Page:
Narrator: Pamela Almand
Published by FirstGlobalPartners LLC on 26 May 2017
Length: 2 hrs and 24 mins
Source: Narrator, Submitted
If you access the web from a smartphone, tablet, or computer, this audiobook will add to your knowledge about social network risks, online trust and privacy, content oversharing, and smartphone addiction. Written in plain English (not geek-speak), Cyber Crisis also offers easy-to-follow steps you can take to improve your personal cyber security. You will learn at least one new thing you can do that will lower your risk of being hacked or harmed online.
When online, you, your friends, children, parents, co-workers, and social acquaintances are always just one click away from a stalker, predator, thief, troll, catfish, or another social media sewer dweller. Listening to Cyber Crisis represents a warning shot for those of you predisposed to trust your fellow man in the real world and, without thinking, carry that bias into cyberspace. After listening to Cyber Crisis, my hope is that you will be motivated you to accept a higher level of personal responsibility for your digital well-being.
©2016 William Keiper (P)2017 William Keiper
ABR received this audiobook for free from the Narrator, Submitted in exchange for an honest review. This does not affect our opinion of the audiobook or the content of our review.Buy from Audible Buy from Amazon.comAdd to Goodreads
We have been naïve too long. It is time to face the fact that our data is under attack, our personal info is for sale and our identities are being hacked. We have treated the online world like the real one, and it is not working for us. We are too trusting and too open to strangers, many who are out to steal from us and others who are not human at all, but mindless robots trolling our data.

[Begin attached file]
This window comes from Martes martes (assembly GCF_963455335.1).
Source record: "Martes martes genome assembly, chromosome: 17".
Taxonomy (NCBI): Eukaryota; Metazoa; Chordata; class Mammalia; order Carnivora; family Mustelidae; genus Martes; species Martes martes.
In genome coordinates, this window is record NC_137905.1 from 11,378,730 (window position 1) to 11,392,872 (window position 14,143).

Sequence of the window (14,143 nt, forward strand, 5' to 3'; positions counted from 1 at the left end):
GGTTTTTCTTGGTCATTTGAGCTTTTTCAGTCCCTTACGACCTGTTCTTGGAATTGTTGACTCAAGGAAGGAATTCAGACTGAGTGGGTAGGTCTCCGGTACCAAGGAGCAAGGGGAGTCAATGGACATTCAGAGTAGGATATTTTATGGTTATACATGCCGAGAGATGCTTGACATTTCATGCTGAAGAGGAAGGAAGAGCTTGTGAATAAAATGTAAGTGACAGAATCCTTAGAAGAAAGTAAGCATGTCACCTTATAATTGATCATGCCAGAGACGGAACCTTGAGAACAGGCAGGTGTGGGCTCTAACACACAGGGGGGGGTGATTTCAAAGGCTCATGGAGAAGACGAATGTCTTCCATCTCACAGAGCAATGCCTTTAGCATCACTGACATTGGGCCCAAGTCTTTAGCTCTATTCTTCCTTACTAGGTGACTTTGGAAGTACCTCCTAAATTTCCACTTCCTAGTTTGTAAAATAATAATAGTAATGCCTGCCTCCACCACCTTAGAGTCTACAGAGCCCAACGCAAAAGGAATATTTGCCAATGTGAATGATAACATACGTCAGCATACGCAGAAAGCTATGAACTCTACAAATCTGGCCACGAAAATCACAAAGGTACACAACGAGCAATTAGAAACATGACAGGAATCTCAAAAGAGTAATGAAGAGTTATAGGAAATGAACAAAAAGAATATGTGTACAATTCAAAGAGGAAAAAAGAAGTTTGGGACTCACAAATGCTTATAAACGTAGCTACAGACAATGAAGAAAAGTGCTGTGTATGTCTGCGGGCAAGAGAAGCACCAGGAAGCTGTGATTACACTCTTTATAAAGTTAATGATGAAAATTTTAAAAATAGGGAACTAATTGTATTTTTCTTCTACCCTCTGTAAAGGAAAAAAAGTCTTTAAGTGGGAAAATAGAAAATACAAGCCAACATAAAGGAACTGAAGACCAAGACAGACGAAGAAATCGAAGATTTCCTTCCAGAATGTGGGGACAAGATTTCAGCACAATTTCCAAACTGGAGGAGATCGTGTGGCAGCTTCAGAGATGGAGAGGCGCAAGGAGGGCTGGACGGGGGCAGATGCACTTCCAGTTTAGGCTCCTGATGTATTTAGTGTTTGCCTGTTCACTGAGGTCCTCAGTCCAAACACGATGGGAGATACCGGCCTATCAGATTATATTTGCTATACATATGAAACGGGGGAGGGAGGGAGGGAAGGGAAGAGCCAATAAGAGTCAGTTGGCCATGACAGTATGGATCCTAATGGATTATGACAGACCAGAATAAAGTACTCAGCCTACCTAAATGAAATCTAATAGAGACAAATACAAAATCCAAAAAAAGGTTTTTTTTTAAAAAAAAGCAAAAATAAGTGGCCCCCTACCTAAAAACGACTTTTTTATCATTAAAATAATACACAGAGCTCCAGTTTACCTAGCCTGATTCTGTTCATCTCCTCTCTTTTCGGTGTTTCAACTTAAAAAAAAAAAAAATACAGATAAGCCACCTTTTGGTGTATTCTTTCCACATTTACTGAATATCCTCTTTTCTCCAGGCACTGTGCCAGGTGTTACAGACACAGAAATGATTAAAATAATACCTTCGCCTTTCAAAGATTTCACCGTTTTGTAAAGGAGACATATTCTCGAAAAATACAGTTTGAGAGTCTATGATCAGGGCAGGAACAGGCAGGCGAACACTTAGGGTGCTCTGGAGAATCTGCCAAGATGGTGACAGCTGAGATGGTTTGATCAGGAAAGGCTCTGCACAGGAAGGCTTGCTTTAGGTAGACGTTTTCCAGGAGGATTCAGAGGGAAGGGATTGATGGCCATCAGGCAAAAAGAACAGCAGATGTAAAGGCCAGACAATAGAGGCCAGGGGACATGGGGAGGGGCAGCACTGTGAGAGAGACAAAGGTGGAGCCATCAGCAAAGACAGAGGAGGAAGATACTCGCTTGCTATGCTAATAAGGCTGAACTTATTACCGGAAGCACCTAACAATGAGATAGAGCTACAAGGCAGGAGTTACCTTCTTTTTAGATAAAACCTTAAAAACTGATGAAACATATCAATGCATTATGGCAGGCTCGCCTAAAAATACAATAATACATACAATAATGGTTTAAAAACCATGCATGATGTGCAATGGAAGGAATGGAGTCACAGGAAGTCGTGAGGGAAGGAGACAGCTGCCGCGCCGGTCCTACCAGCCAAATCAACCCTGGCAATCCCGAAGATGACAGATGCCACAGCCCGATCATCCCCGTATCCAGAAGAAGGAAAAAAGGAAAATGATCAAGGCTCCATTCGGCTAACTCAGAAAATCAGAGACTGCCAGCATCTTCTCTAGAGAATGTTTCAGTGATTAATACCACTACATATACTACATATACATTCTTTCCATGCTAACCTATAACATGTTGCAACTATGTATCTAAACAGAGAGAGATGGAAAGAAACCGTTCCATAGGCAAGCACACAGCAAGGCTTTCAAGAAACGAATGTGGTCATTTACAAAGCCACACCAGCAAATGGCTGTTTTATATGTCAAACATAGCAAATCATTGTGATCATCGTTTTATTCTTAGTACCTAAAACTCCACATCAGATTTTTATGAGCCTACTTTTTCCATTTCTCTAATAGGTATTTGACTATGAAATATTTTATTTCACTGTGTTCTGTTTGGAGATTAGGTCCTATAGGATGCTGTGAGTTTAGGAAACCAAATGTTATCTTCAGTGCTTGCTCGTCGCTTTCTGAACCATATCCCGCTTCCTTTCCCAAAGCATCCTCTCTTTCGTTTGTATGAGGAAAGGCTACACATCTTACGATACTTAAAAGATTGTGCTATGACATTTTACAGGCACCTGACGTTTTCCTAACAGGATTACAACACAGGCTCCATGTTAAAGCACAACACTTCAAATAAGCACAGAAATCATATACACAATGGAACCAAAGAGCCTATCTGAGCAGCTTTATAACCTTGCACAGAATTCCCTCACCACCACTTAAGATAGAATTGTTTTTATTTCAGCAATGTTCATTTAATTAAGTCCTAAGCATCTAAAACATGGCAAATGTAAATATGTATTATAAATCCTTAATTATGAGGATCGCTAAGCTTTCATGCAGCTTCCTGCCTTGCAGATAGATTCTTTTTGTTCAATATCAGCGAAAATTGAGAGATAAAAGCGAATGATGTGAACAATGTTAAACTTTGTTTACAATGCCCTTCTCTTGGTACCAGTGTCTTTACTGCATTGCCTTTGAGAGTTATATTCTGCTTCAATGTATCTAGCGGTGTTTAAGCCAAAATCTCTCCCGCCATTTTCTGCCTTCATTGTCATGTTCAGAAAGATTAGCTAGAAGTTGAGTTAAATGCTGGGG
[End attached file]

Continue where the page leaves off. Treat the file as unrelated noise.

Cyber Crisis is less a how-to book than a warning about how we act online. It asks us to rethink how we present ourselves on the Internet. In person, we can judge who we meet by instinct and long learned clues about who we trust. On the Internet, we have few of these opportunities, instead often trusting strangers by a single photograph. We open ourselves to all kinds of personal and financial risks.
And the risks are great. We are all aware of identity theft and its headaches, but the consequences of poor choices can have far greater reaches. Employers regularly check prospective employees online. Our very livelihoods can be harmed by one poorly posted photo. Mr Keiper is asking online users to think before they post, question before we trust and look before we leap.
Pamela Almand reads this short book well. She has a credible tone as she describes the many technical issues involved. Her voice is easy and pleasant to listen too.
Cyber Crisis presents its case well, with many new ideas for novice and expert alike. Philosophical issues about our Internet addiction and online gambling are addressed in fresh ways. The new technologies of infinite connectivity contrast sharply with the slow evolution of human face to face relationships. It will be some time before we catch up; we’d better take some basic steps to protect ourselves in the meantime.
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